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Studies needed for link between COVID-19 and new-onset diabetes

Thursday November 4th 2021

British experts have called for an international effort to examine the link between COVID-19 and new-onset diabetes.

Writing in Diabetes Care, they say early identification and treatment of people who develop diabetes following COVID-19 infection could improve their long-term outcomes.

The comments follow a comprehensive review led by the National Institute for Health Research (NIHR) Applied Research Collaboration (ARC) East Midlands, which involved an international team of researchers.

Professor Kamlesh Khunti, director of NIHR ARC East Midlands and Professor of Primary Care Diabetes and Vascular Medicine at the University of Leicester, said: “Given we are still in the midst of a global COVID-19 pandemic, we are likely to see even larger numbers of people globally with new-onset diabetes. International efforts need to be established to study COVID-19 associated new-onset diabetes with follow-up of large numbers of patients.”

Several studies have reported an association between COVID-19 and hyperglycaemia in people with and without known diabetes, while the authors of this research also acknowledge the phenomenon of new-onset diabetes following admission to hospital has been seen with other viral infections.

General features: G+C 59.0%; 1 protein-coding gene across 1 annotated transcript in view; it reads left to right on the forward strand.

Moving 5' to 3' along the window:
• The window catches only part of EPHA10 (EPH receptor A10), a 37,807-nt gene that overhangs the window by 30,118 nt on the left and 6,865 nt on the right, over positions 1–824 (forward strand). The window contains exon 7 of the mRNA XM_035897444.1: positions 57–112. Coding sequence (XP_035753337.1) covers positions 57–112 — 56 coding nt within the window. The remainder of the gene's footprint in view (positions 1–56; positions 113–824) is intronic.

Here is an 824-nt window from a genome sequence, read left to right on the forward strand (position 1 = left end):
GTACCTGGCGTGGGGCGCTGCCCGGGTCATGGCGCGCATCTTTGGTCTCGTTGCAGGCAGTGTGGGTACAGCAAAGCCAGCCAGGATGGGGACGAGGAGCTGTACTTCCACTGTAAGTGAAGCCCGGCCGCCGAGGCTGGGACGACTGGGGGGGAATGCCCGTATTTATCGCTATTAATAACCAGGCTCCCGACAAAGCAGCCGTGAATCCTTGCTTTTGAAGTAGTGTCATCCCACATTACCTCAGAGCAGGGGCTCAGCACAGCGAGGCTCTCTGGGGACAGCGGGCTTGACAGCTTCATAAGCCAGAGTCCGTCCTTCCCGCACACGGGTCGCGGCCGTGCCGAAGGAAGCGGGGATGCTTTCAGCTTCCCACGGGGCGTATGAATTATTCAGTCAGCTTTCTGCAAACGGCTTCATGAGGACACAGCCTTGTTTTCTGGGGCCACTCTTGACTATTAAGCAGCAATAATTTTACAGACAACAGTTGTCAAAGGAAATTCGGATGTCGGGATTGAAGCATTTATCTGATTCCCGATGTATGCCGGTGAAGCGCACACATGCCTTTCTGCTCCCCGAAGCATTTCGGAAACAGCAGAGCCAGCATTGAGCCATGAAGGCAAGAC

They examined four possible explanations: that some patients may have had undiagnosed diabetes; that they had stress hyperglycaemia and new-onset diabetes following acute illness – in COVID-19 stress hyperglycaemia may be even more severe due to the cytokine storm; viral infections may have an effect on the pancreas and could lead to new-onset diabetes; and perhaps in-hospital steroid-induced hyperglycaemia.

Professor Khunti said: “There is an urgent need for research to help guide management pathways for these patients. In view of increased mortality in people with new-onset diabetes, hospital protocols should include efforts to recognise and manage acute hyperglycaemia, including diabetic ketoacidosis, in people admitted to hospital.”

Tags: Diabetes | Flu & Viruses | UK News

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